Runners, dancers, cyclists and other athletes who engage in repetitive exercise are prone to developing this syndrome.
How is Iliotibial Band Syndrome diagnosed?
Iliotibial band syndrome is generally diagnosed by history and physical exam. Your chiropractor will ask you questions like what makes it worse, what makes it better, how/when it began, and what it feels like. An exam will be performed that will consist of orthopedic tests designed to provoke the pain. The chiropractor will use his/her hands to palpate for abnormalities along the outside of your thigh. Your chiropractor may also provide a biomechanical assessment (watching you in action) to establish if there are any abnormalities of gait and movement. Rarely, further testing such as an x-ray or MRI will be ordered.
What Are the Options for Iliotibial Band Syndrome?
Iliotibial band syndrome is commonly seen at Omagh Chiropractic. You may experience relief with the conservative treatments rendered by our chiropractor. For this condition, treatments such as Spinal/Pelvic and extremity manipulations, myofascial release, strengthening exercises, and stretching are safe and effective. Our chiropractors may also recommend RICE (rest, ice, elevation, compression), reduced training, and changes in footwear. Don’t let pain prevent you from the activities you enjoy. Contact Omagh Chiropractic to schedule your first appointment and get on the road to recovery.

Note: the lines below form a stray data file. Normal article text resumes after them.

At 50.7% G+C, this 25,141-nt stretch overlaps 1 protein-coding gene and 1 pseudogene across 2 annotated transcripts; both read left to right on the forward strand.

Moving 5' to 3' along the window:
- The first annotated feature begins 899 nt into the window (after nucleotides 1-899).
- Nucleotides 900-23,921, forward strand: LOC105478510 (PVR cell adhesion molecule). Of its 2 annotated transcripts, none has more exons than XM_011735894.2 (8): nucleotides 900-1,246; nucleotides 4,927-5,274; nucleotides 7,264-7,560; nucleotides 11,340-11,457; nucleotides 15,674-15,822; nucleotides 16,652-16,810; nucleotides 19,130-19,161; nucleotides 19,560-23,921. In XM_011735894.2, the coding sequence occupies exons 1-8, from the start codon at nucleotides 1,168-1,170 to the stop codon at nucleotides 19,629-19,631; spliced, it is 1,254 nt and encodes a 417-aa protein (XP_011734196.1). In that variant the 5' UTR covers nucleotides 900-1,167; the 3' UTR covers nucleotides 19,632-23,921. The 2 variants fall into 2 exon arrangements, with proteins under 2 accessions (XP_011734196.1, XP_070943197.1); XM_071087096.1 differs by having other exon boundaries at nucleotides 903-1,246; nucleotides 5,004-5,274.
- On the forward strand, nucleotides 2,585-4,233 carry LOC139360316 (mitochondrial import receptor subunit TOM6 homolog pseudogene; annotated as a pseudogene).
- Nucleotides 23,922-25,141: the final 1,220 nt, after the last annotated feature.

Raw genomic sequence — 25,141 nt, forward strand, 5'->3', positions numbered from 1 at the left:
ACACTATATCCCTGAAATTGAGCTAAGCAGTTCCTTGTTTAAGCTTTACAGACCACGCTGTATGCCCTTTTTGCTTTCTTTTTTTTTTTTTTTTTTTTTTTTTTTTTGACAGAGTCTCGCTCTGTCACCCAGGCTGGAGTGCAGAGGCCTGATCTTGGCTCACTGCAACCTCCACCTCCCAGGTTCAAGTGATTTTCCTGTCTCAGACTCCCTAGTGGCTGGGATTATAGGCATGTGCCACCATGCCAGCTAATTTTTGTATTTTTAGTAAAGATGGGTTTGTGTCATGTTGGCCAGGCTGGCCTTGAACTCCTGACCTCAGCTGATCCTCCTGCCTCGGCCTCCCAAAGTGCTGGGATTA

1. Iliotibial band friction syndrome–a systematic review. Ellis R, Hing W, Reid D. Man Ther. 2007 Aug;12(3):200-8. Epub 2007 Jan 8. Review. Treatment of an individual with piriformis syndrome focusing on hip muscle strengthening and movement reeducation: a case report. Tonley JC, Yun SM, Kochevar RJ, Dye JA, Farrokhi S, Powers CM. J Orthop Sports Phys Ther. 2010 Feb;40(2):1.
2. Practical management of iliotibial band friction syndrome in runners. Fredericson M, Weir A. Clin J Sport Med. 2006 May;16(3):261-8.
3. Relief of internal snapping hip syndrome in a marathon runner after chiropractic treatment. Konczak CR, Ames R. J Manipulative Physiol Ther. 2005 Jan;28(1):e1-7.
What is Piriformis Syndrome?